Microbiome: The Life-Giving Life

The young man walked up to the door, dropped off a bag full of feces and walked away. No, this wasn’t some adolescent prank designed to cover someone’s front porch with burnt smelly waste; this was a medical donation. The donor was providing healthy gut flora in the form of feces in order to be injected into someone suffering from a gut disease like Crohn’s, Candida, or irritable bowel syndrome.

“It’s disgusting to me as well,” says Dr. Tom Borody who helped pioneer the medical treatment called fecal transplant. But according to the growing data, it works. Fecal transplants have been shown to have a 91 percent cure rate for clostridium difficile and may also help heal IBS, colitis, and autoimmune disease. There are even documented cases where fecal transplants have actually saved a patient’s life.

This treatment works on the shocking revelation that what you think of as you is not really just you. On your teeth, on your skin, and in your gastrointestinal tract, trillions of microbiota (from bacteria to archaea to fungi and viruses) live on you in a mutually beneficial symbiosis—they need us to live, but we also need them to live and maintain health. It is widely estimated that there are at least three times as many non-you cells in or on your body as there are your cells. We have over 1000 trillion bacteria inside and on our bodies (which equates to about three to four pounds) that we are dependent on for digestion and gastrointestinal health. Healthy intestinal flora aid the body in everything from digestion, fighting illness, and synthesizing vitamins to psychological wellbeing and weight management.

The problem with many modern medications and other lifestyle choices is that they are harmful or prohibitive to these natural flora. As described in the previous section, someone with a bacterial infection may be prescribed an antibiotic, which will usually kill the pathogen, but also has the unintended consequence of killing hosts of healthy bacteria.

When antibiotics are ingested, the natural balance of those bacteria are thwarted and a whole host of problems can result. Furthermore, when enough good bacteria die, the yeasts in the digestive system take over. Yeast overgrowth can be found to cause a host of health problems including leaky gut and irritable bowel syndromes as well as food allergies. Newer research continues to make new discoveries about the importance of the microbiome, which seems to be particularly vulnerable to the detriment of antibiotics in infants and children. Taking antibiotics may get rid of your bacterial infection, but end up leaving you with IBS.

As Dr. Borody has demonstrated, there are ways to compensate and treat an unhealthy microbiome, but surely the goal should be avoiding damage in the first place. The effects aren’t limited to gastrointestinal flora and gut diseases. One study showed that mice given Mycobacterium vaccae prior to and during a maze learning task demonstrated a reduction in anxiety-related behaviors and maze completion time. In essence, increased healthy bacteria helped in brain ability.

We’re still learning the extent to which our microbiomes affect our health, but one thing is clear: it is substantial. Here is a summary of the latest literature for each microbiome and tips on how to improve them for ultimate wellbeing.


The skin acts as a barrier to deter the invasion of pathogenic microbes. The human skin contains microbes that reside either in or on the skin and can be residential or transient. Resident microorganism types vary in relation to skin type on the human body. A majority of microbes reside on superficial cells on the skin or prefer to associate with glands. These glands such as oil or sweat glands provide the microbes with water, amino acids, and fatty acids. In addition, resident bacteria associated with oil glands are often Gram-positive and can be pathogenic.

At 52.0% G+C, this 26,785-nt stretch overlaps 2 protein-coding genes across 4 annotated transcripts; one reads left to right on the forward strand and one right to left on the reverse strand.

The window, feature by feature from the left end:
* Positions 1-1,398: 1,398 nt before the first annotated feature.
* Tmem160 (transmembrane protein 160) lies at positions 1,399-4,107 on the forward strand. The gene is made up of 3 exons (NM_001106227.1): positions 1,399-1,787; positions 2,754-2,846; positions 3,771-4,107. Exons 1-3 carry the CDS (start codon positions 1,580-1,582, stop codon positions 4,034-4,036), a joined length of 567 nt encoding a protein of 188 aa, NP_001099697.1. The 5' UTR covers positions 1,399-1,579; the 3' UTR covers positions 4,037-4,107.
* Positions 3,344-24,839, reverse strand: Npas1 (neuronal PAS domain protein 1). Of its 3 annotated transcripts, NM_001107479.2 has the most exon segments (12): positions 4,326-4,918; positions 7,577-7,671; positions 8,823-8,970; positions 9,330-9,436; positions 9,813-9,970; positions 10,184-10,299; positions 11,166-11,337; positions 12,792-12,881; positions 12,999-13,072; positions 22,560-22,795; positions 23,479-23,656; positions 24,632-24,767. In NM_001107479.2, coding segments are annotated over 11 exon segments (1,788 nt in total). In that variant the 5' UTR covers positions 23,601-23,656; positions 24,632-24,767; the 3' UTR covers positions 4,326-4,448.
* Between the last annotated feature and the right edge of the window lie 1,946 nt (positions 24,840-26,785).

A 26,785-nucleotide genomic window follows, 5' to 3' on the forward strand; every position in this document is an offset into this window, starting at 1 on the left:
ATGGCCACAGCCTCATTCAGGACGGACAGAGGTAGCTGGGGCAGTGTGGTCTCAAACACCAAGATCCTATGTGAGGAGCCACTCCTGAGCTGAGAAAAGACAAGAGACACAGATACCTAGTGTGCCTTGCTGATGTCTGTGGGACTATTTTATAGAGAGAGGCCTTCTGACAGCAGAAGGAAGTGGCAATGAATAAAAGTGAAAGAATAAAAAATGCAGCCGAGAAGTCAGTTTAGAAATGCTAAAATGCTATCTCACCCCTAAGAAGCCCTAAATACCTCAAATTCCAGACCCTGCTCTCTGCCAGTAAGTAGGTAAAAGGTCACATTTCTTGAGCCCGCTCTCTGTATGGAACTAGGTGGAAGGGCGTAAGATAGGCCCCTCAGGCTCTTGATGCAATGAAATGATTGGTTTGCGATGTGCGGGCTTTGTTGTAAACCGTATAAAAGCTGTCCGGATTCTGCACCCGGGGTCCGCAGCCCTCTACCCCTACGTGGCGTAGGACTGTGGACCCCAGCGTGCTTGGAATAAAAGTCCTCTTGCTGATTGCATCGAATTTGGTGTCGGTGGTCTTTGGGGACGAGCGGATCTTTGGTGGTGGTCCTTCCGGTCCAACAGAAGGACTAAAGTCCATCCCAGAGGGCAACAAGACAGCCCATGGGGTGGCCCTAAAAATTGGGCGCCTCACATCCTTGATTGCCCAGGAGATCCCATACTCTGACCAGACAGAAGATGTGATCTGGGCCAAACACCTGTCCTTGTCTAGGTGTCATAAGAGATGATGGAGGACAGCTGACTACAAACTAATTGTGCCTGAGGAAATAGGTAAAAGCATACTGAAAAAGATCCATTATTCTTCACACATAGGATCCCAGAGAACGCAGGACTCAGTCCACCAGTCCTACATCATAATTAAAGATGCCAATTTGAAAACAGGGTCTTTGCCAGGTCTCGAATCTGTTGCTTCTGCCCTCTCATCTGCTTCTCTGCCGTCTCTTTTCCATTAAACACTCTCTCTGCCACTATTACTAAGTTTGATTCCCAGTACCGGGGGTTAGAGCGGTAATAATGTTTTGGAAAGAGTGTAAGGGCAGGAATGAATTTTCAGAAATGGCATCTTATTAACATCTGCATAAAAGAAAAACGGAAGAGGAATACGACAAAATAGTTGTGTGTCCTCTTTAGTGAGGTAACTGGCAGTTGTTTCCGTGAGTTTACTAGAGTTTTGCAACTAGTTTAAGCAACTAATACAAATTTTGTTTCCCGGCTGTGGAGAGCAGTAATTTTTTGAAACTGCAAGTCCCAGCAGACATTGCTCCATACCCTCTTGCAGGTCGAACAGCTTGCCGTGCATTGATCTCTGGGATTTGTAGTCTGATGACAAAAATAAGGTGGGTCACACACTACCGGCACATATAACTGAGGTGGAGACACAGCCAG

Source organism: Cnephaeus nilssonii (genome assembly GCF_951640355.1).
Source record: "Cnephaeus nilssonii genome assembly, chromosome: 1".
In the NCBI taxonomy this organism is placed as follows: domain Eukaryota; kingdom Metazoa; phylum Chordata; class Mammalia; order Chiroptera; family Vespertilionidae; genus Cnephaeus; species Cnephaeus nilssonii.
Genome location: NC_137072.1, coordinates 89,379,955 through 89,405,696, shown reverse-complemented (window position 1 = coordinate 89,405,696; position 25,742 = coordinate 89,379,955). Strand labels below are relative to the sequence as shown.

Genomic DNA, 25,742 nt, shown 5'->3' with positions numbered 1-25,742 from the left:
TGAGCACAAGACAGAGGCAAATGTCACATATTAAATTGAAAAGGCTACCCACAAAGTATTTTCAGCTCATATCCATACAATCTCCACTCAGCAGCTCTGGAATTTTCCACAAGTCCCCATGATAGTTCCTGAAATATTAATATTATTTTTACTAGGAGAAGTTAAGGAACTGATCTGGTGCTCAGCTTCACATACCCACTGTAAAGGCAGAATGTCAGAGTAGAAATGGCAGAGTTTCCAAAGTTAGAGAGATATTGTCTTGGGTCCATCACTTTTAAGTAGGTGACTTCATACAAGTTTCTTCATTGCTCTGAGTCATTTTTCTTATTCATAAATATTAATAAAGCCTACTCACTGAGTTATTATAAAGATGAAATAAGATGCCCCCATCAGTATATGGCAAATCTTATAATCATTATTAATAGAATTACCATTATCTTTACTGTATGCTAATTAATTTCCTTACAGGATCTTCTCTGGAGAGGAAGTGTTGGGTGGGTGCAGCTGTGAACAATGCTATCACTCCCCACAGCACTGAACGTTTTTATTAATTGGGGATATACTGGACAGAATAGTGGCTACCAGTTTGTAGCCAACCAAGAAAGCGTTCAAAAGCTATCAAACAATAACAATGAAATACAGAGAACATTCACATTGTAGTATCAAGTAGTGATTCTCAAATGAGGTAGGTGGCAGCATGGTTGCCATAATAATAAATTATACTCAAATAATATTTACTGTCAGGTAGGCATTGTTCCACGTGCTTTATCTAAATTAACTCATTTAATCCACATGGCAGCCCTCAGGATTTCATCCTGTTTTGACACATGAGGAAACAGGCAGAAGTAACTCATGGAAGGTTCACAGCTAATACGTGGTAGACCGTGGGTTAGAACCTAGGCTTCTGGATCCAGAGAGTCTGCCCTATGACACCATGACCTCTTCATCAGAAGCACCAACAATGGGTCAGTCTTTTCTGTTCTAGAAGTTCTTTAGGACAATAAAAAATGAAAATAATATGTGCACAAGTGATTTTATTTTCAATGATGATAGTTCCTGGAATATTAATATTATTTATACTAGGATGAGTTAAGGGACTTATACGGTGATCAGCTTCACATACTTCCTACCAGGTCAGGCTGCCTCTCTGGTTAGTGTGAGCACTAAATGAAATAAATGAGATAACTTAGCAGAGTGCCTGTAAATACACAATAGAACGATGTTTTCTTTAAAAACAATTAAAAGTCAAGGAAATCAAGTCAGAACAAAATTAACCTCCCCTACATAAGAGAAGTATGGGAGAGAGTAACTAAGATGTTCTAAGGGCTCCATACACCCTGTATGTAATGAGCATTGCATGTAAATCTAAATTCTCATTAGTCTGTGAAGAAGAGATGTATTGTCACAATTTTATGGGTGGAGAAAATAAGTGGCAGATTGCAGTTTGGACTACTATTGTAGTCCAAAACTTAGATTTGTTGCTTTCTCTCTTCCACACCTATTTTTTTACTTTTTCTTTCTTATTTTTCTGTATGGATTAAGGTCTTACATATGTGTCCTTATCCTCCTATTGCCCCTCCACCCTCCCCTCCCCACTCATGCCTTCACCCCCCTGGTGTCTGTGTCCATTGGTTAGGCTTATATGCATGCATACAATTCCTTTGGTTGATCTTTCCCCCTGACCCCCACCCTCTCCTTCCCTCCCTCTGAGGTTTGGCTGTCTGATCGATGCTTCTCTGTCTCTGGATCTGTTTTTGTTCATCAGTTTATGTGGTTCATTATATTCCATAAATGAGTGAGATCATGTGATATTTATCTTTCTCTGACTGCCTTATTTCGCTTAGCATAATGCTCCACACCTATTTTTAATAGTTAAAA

One study of twenty skin sites on each of ten healthy humans found 205 identified genera in nineteen bacterial phyla, with most sequences assigned to four phyla: Actinobacteria (51.8%), Firmicutes (24.4%), Proteobacteria (16.5%), and Bacteroidetes (6.3%). A large number of fungal genera are also present on healthy human skin, with some variability by region of the body; however, during pathological conditions, certain genera tend to dominate in the affected region. For example, Malassezia is dominant in atopic dermatitis and Acremonium is dominant on dandruff-afflicted scalps


A small number of bacteria and fungi are normally present in the conjunctiva of the eye. Classes of bacteria include Gram-positive cocci (e.g., Staphylococcus and Streptococcus) and Gram-negative rods and cocci (e.g., Haemophilus and Neisseria) are present. Fungal genera include Candida, Aspergillus, and Penicillium. The lachrymal glands continuously secrete, keeping the conjunctiva moist, while intermittent blinking lubricates the conjunctiva and washes away foreign material. Tears contain bactericides such as lysozyme, so that microorganisms have difficulty in surviving the lysozyme and settling on the epithelial surfaces.

Gastrointestinal Tract

Gut flora has the largest numbers of bacteria and the greatest number of species compared to other areas of the body. The relationship between some gut flora and humans is not merely commensal (a non-harmful coexistence), but rather a mutualistic relationship. Some human gut microorganisms benefit the host by fermenting dietary fiber into short-chain fatty acids (SCFAs), such as acetic acid and butyric acid, which are then absorbed by the host human.

Intestinal bacteria also play a role in synthesizing vitamin B and vitamin K as well as metabolizing bile acids, sterols, and xenobiotics. The systemic importance of the SCFAs and other compounds they produce are like hormones and the gut flora itself appears to function like an endocrine organ. The dysregulation of the gut flora has been correlated with a host of inflammatory and autoimmune conditions.

But the gut microbiome doesn’t just affect digestion as the gut-brain connection has also been well-documented. A systematic review of 15 human randomized controlled trials from July 2016 found that certain commercially available strains of oral probiotic bacteria for 1–2 months are effective in treating certain central nervous system disorders, including anxiety, depression, autism spectrum disorder, and obsessive–compulsive disorder, and improved certain aspects of memory.

Gut health promotes overall health for the entire organism and conversely, unhealthy lifestyles also contribute to disrupt healthy gut flora. In an article published by Musso et al., it was found that the gut microbiota of obese individuals had more Firmicutes and less Bacteroidetes than healthy individuals. Furthermore, a study done by Gordon et al., confirmed that it was the composition of the microbiota that causes obesity rather than the other way around. This was done by transplanting the gut microbiota from diet-induced obese (DIO) mice or lean control mice into lean germ-free mice that do not have a microbiome. They found that the mice transplanted with DIO mouse gut microbiota had significantly higher total body fat than the mice transplanted with lean mouse microbiota when fed with the same diet.